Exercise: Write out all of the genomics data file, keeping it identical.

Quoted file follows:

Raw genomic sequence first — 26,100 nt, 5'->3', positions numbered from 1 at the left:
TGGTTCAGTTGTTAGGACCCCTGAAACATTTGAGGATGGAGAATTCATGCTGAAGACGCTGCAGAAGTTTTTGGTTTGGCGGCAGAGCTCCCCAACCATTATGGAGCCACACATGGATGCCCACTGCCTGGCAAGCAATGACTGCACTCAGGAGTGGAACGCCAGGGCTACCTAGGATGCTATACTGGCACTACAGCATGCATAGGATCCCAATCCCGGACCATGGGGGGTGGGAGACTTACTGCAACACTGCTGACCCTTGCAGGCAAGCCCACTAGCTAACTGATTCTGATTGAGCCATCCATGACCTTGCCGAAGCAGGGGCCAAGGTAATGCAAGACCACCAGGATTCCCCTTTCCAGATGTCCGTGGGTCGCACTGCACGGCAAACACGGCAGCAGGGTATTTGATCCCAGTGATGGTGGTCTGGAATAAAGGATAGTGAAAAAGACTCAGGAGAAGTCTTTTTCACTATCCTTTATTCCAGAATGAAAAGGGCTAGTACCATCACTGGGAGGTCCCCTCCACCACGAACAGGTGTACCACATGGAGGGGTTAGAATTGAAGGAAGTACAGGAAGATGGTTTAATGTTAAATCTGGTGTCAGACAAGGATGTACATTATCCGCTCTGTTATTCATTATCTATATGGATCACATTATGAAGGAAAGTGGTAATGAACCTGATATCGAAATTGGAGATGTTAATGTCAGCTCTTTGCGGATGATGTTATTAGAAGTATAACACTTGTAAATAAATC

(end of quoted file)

Raw genomic sequence first — 26,100 nt, 5'->3', positions numbered from 1 at the left:
TGGTTCAGTTGTTAGGACCCCTGAAACATTTGAGGATGGAGAATTCATGCTGAAGACGCTGCAGAAGTTTTTGGTTTGGCGGCAGAGCTCCCCAACCATTATGGAGCCACACATGGATGCCCACTGCCTGGCAAGCAATGACTGCACTCAGGAGTGGAACGCCAGGGCTACCTAGGATGCTATACTGGCACTACAGCATGCATAGGATCCCAATCCCGGACCATGGGGGGTGGGAGACTTACTGCAACACTGCTGACCCTTGCAGGCAAGCCCACTAGCTAACTGATTCTGATTGAGCCATCCATGACCTTGCCGAAGCAGGGGCCAAGGTAATGCAAGACCACCAGGATTCCCCTTTCCAGATGTCCGTGGGTCGCACTGCACGGCAAACACGGCAGCAGGGTATTTGATCCCAGTGATGGTGGTCTGGAATAAAGGATAGTGAAAAAGACTCAGGAGAAGTCTTTTTCACTATCCTTTATTCCAGAATGAAAAGGGCTAGTACCATCACTGGGAGGTCCCCTCCACCACGAACAGGTGTACCACATGGAGGGGTTAGAATTGAAGGAAGTACAGGAAGATGGTTTAATGTTAAATCTGGTGTCAGACAAGGATGTACATTATCCGCTCTGTTATTCATTATCTATATGGATCACATTATGAAGGAAAGTGGTAATGAACCTGATATCGAAATTGGAGATGTTAATGTCAGCTCTTTGCGGATGATGTTATTAGAAGTATAACACTTGTAAATAAATC